Kaivey, the GAIA guy--another Brit--was just as impassioned about how we’re all going to fry until he was 92. Then he recanted and said he was wrong.

Hicks did the same about the ISLM economic model but he died before he could get a full explanation out.

MRW said...

Tom, by way of explanation: when I contribute to a blog’s comment section, it is because I have studied the blog host’s writings and works. I spend a lot of time making that determination. It is not a willy-nilly, let’s show off and bluster, need on my part. I contribute to very few blogs.

Six said...

I don't know that radiation really cures cancer. It can be used to treat cancer ... It can kill cells or alter cancer cells so they no longer divide and eventually die. It does the same with non-cancerous cells also, and it can also alter them so they become cancerous. Sadly, when ever I read an article about a cancer "cure", it often adds a couple months to your life and makes the patient miserable.

MRW said...

I don't know that radiation really cures cancer. It can be used to treat cancer

You’re right. You’re more specific, which I wasn’t.

MRW said...

Radiation kills all cells, good and bad. The body has to rebuild the healthy ones.

Tom Hickey said...

Jason Smith has been looking at economics from the point of view a physicist. He has a PhD in physics and works in a non-academic position.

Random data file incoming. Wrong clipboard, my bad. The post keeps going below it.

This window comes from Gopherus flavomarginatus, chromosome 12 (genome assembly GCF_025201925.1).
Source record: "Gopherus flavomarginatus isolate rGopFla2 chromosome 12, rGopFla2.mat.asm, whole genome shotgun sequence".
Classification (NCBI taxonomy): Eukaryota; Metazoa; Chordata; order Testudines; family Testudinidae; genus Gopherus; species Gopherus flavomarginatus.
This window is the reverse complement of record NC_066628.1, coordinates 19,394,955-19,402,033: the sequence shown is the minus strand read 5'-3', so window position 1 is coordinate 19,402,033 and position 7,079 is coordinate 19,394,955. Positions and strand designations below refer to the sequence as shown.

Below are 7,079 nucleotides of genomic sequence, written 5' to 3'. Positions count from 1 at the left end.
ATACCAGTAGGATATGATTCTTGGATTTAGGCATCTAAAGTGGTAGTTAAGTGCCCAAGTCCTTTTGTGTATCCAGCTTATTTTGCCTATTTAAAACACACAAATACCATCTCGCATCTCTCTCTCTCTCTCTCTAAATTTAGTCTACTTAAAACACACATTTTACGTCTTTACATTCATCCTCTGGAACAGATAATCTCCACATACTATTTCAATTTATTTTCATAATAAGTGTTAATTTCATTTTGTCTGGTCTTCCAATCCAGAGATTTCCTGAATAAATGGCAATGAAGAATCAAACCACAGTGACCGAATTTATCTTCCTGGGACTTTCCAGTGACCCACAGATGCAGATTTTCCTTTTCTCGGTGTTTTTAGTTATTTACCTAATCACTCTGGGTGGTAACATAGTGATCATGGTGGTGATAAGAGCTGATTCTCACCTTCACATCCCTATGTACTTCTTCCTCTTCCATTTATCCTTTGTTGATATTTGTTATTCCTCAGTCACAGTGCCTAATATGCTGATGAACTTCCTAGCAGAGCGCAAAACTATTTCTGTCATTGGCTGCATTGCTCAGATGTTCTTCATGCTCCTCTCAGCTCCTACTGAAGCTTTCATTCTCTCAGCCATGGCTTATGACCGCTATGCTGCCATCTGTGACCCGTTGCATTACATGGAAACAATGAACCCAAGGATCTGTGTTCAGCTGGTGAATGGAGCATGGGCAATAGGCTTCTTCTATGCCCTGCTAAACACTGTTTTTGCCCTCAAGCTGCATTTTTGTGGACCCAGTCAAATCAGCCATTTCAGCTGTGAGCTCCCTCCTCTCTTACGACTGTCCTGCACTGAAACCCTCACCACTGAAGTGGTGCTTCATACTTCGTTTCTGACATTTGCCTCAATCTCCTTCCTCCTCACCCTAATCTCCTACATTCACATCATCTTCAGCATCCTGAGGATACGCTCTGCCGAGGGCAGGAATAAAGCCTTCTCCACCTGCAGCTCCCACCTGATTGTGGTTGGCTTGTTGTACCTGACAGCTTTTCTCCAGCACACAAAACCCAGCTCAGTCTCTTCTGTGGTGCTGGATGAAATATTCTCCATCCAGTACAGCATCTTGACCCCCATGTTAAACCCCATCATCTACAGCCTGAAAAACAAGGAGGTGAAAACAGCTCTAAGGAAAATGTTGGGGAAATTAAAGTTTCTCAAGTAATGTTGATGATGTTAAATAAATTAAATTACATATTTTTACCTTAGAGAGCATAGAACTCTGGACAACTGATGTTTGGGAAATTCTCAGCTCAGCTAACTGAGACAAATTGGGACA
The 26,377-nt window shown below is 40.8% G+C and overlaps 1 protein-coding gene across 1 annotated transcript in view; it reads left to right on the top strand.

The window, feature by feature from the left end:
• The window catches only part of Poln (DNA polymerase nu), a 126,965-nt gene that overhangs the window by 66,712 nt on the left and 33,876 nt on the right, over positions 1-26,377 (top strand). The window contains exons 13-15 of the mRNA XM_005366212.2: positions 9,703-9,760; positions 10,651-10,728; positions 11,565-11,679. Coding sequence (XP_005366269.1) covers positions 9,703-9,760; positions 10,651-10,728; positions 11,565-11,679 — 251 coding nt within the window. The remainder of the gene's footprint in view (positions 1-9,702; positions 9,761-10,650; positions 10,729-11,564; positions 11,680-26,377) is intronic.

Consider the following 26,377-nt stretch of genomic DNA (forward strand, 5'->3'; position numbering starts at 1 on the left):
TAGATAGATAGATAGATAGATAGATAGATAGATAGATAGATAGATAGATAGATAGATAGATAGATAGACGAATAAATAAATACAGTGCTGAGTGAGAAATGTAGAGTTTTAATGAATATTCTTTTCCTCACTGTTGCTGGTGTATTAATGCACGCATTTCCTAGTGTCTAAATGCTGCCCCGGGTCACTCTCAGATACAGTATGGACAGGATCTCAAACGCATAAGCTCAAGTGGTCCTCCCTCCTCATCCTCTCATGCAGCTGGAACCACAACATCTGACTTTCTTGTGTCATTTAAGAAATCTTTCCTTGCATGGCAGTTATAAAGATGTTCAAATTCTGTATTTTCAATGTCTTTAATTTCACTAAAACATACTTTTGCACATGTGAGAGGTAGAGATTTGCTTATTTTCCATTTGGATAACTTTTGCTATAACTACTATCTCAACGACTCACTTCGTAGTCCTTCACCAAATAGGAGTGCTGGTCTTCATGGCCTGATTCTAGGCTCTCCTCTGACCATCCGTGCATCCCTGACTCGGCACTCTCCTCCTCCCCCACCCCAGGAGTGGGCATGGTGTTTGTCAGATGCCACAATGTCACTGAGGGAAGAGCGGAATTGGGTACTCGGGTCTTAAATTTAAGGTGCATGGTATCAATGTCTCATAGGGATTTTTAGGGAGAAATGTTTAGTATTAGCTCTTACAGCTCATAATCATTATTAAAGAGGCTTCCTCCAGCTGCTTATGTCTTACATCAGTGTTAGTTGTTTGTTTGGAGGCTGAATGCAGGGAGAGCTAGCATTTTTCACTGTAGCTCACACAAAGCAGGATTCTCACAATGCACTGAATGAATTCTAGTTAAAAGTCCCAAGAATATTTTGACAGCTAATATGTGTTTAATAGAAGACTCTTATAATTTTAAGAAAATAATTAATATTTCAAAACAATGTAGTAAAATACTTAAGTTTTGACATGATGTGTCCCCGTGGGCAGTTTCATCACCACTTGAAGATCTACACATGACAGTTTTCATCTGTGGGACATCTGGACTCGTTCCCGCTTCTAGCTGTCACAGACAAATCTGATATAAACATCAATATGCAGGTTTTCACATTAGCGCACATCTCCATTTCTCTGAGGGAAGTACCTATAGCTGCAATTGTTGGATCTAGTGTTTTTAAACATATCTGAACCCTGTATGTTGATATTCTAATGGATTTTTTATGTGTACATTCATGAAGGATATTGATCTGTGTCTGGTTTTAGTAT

He is interesting for two reasons.

First, he has proposed a new approach to modeling in economics based on information. That is chiefly what his blog is about, and it might be interesting to some here on that score.

Secondly, he critiques economics based on modeling in physics. Economic modeling is something that is germane to this blog since MMT uses a non-standard type of economic modeling called stock-flow consistent modeling based on accounting.

The post above is peripherally about climate change. It is chiefly about modeling claims that McArdle made at Bloomberg comparing economics and physics. Smith's point is that she doesn't have a clue about it.

In the process of making that point he says some things about physics and climate change that he regards as non-controversial and that anyone who understands physics would not disagree with. regarding basic parameters. Complexity and the rest doesn't enter into it at that level.

In one case, the fundamental theoretical principles of the micro theory are known and tested to multiple decimal places; and in the other there are completely false assumptions of rational utility maximizing behavior and Calvo pricing.